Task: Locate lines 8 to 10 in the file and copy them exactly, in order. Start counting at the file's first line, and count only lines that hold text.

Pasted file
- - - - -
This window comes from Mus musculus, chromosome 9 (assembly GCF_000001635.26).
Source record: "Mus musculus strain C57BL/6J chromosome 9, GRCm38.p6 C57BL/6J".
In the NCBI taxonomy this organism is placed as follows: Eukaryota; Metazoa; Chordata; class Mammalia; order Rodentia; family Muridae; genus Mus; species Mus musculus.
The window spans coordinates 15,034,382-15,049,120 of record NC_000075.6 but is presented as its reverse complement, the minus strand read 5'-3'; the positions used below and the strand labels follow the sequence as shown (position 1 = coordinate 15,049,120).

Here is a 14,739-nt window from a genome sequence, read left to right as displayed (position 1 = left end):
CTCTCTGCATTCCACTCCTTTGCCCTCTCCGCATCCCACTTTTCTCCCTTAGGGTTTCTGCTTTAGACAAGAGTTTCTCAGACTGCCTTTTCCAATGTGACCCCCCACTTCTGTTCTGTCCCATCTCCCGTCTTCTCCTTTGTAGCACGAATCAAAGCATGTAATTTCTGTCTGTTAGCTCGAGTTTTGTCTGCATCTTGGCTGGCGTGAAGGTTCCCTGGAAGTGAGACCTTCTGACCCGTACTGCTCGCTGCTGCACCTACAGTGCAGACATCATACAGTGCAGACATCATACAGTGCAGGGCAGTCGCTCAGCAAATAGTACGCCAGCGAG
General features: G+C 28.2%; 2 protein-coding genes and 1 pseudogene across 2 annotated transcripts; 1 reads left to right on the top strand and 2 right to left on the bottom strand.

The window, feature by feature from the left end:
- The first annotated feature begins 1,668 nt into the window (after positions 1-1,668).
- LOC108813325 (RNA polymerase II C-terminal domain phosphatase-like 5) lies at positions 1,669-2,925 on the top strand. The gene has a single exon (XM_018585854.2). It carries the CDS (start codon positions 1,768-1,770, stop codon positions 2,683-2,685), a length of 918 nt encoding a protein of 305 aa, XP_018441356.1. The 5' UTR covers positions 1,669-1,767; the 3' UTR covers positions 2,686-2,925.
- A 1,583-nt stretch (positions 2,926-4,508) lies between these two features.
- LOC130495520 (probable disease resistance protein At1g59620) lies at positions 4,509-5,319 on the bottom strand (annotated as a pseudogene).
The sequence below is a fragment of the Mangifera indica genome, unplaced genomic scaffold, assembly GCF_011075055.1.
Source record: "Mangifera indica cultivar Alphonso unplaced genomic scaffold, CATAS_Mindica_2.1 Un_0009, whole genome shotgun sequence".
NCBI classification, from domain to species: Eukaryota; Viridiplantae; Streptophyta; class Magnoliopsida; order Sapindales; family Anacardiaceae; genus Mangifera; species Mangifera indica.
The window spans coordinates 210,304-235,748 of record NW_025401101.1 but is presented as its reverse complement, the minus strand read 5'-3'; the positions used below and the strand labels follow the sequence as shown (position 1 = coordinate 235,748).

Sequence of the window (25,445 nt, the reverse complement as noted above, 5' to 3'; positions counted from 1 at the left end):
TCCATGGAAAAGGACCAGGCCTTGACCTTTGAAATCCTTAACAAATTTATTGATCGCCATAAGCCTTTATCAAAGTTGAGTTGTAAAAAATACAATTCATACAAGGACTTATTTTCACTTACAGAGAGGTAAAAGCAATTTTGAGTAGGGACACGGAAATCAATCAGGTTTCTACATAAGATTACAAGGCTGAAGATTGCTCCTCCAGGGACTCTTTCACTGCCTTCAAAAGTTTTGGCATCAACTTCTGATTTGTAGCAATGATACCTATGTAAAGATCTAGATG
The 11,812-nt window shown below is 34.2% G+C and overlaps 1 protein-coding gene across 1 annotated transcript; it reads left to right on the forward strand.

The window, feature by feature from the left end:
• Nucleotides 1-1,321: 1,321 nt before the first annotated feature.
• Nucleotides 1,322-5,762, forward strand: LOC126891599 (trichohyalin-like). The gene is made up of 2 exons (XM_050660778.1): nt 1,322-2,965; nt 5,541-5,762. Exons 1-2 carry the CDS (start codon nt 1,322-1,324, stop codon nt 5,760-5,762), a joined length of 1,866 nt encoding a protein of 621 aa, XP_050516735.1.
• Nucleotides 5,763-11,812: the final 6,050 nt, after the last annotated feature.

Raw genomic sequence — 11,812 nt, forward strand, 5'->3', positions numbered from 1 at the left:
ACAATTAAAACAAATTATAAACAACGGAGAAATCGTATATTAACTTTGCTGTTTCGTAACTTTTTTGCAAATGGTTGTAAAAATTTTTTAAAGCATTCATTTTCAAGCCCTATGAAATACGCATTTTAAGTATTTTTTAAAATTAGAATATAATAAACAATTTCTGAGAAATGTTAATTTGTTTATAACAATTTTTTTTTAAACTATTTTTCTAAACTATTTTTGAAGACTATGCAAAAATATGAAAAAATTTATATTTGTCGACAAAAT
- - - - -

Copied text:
The window, feature by feature from the left end:
- The first annotated feature begins 1,668 nt into the window (after positions 1-1,668).
- LOC108813325 (RNA polymerase II C-terminal domain phosphatase-like 5) lies at positions 1,669-2,925 on the top strand. The gene has a single exon (XM_018585854.2). It carries the CDS (start codon positions 1,768-1,770, stop codon positions 2,683-2,685), a length of 918 nt encoding a protein of 305 aa, XP_018441356.1. The 5' UTR covers positions 1,669-1,767; the 3' UTR covers positions 2,686-2,925.